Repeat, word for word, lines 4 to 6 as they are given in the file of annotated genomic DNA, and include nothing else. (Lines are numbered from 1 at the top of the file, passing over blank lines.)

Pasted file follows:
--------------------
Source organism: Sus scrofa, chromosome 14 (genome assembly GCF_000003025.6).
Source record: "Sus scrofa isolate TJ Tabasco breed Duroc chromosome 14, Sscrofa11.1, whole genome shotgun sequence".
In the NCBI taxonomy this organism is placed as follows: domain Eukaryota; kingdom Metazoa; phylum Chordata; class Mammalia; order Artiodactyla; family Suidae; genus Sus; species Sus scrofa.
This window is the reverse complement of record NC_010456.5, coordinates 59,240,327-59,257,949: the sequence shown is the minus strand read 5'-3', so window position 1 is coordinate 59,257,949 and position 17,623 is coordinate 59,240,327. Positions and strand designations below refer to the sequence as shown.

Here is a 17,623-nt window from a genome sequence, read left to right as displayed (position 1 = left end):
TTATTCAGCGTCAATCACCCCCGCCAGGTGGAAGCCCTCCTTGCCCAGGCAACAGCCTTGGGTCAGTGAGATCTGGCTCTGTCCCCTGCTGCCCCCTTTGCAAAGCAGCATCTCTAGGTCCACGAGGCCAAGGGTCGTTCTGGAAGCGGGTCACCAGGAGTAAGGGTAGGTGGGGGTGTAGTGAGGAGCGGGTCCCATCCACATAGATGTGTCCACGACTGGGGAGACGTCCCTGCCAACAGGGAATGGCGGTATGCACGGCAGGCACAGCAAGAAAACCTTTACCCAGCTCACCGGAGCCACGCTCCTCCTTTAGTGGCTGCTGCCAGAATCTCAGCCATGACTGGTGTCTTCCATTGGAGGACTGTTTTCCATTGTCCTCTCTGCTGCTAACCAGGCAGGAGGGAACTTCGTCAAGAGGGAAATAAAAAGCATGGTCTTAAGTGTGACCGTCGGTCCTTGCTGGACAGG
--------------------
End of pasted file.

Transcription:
This window is the reverse complement of record NC_010456.5, coordinates 59,240,327-59,257,949: the sequence shown is the minus strand read 5'-3', so window position 1 is coordinate 59,257,949 and position 17,623 is coordinate 59,240,327. Positions and strand designations below refer to the sequence as shown.

Here is a 17,623-nt window from a genome sequence, read left to right as displayed (position 1 = left end):
TTATTCAGCGTCAATCACCCCCGCCAGGTGGAAGCCCTCCTTGCCCAGGCAACAGCCTTGGGTCAGTGAGATCTGGCTCTGTCCCCTGCTGCCCCCTTTGCAAAGCAGCATCTCTAGGTCCACGAGGCCAAGGGTCGTTCTGGAAGCGGGTCACCAGGAGTAAGGGTAGGTGGGGGTGTAGTGAGGAGCGGGTCCCATCCACATAGATGTGTCCACGACTGGGGAGACGTCCCTGCCAACAGGGAATGGCGGTATGCACGGCAGGCACAGCAAGAAAACCTTTACCCAGCTCACCGGAGCCACGCTCCTCCTTTAGTGGCTGCTGCCAGAATCTCAGCCATGACTGGTGTCTTCCATTGGAGGACTGTTTTCCATTGTCCTCTCTGCTGCTAACCAGGCAGGAGGGAACTTCGTCAAGAGGGAAATAAAAAGCATGGTCTTAAGTGTGACCGTCGGTCCTTGCTGGACAGG